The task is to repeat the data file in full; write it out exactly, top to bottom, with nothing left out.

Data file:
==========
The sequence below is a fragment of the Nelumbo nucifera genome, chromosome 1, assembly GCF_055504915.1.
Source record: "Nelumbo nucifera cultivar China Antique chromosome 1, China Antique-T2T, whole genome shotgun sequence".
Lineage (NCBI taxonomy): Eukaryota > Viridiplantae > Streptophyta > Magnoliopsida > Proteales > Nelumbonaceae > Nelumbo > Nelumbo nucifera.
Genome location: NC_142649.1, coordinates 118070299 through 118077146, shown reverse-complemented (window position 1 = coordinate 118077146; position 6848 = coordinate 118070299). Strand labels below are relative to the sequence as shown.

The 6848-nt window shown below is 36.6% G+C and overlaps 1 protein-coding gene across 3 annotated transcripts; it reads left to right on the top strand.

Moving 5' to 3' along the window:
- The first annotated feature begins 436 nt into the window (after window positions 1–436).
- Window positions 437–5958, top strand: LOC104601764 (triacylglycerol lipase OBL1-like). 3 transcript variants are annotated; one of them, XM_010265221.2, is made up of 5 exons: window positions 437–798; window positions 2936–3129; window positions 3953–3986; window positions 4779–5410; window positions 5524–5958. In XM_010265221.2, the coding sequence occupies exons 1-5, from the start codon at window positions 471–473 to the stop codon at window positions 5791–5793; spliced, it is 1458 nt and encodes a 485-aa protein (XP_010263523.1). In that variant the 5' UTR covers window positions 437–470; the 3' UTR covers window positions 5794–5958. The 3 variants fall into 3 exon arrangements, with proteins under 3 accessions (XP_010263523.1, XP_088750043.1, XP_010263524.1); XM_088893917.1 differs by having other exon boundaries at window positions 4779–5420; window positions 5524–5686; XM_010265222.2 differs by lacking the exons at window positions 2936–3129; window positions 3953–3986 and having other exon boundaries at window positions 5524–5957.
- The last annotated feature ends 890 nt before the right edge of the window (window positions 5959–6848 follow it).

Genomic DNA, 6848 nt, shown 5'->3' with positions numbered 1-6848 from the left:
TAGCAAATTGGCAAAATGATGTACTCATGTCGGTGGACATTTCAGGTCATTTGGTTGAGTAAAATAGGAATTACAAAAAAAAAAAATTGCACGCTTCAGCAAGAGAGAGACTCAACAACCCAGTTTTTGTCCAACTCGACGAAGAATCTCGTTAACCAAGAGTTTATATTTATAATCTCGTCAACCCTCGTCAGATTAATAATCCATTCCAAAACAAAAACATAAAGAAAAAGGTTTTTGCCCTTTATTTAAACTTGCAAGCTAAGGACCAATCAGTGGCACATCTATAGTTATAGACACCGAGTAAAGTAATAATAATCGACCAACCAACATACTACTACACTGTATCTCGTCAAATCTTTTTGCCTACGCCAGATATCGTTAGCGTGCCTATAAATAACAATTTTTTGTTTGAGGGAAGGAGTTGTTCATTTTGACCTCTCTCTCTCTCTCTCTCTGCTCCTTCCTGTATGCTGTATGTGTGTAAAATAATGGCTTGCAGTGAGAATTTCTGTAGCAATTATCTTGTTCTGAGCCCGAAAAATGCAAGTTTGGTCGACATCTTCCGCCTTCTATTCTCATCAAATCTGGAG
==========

The sequence below is a fragment of the Nelumbo nucifera genome, chromosome 1, assembly GCF_055504915.1.
Source record: "Nelumbo nucifera cultivar China Antique chromosome 1, China Antique-T2T, whole genome shotgun sequence".
Lineage (NCBI taxonomy): Eukaryota > Viridiplantae > Streptophyta > Magnoliopsida > Proteales > Nelumbonaceae > Nelumbo > Nelumbo nucifera.
Genome location: NC_142649.1, coordinates 118070299 through 118077146, shown reverse-complemented (window position 1 = coordinate 118077146; position 6848 = coordinate 118070299). Strand labels below are relative to the sequence as shown.

The 6848-nt window shown below is 36.6% G+C and overlaps 1 protein-coding gene across 3 annotated transcripts; it reads left to right on the top strand.

Moving 5' to 3' along the window:
- The first annotated feature begins 436 nt into the window (after window positions 1–436).
- Window positions 437–5958, top strand: LOC104601764 (triacylglycerol lipase OBL1-like). 3 transcript variants are annotated; one of them, XM_010265221.2, is made up of 5 exons: window positions 437–798; window positions 2936–3129; window positions 3953–3986; window positions 4779–5410; window positions 5524–5958. In XM_010265221.2, the coding sequence occupies exons 1-5, from the start codon at window positions 471–473 to the stop codon at window positions 5791–5793; spliced, it is 1458 nt and encodes a 485-aa protein (XP_010263523.1). In that variant the 5' UTR covers window positions 437–470; the 3' UTR covers window positions 5794–5958. The 3 variants fall into 3 exon arrangements, with proteins under 3 accessions (XP_010263523.1, XP_088750043.1, XP_010263524.1); XM_088893917.1 differs by having other exon boundaries at window positions 4779–5420; window positions 5524–5686; XM_010265222.2 differs by lacking the exons at window positions 2936–3129; window positions 3953–3986 and having other exon boundaries at window positions 5524–5957.
- The last annotated feature ends 890 nt before the right edge of the window (window positions 5959–6848 follow it).

Genomic DNA, 6848 nt, shown 5'->3' with positions numbered 1-6848 from the left:
TAGCAAATTGGCAAAATGATGTACTCATGTCGGTGGACATTTCAGGTCATTTGGTTGAGTAAAATAGGAATTACAAAAAAAAAAAATTGCACGCTTCAGCAAGAGAGAGACTCAACAACCCAGTTTTTGTCCAACTCGACGAAGAATCTCGTTAACCAAGAGTTTATATTTATAATCTCGTCAACCCTCGTCAGATTAATAATCCATTCCAAAACAAAAACATAAAGAAAAAGGTTTTTGCCCTTTATTTAAACTTGCAAGCTAAGGACCAATCAGTGGCACATCTATAGTTATAGACACCGAGTAAAGTAATAATAATCGACCAACCAACATACTACTACACTGTATCTCGTCAAATCTTTTTGCCTACGCCAGATATCGTTAGCGTGCCTATAAATAACAATTTTTTGTTTGAGGGAAGGAGTTGTTCATTTTGACCTCTCTCTCTCTCTCTCTCTGCTCCTTCCTGTATGCTGTATGTGTGTAAAATAATGGCTTGCAGTGAGAATTTCTGTAGCAATTATCTTGTTCTGAGCCCGAAAAATGCAAGTTTGGTCGACATCTTCCGCCTTCTATTCTCATCAAATCTGGAG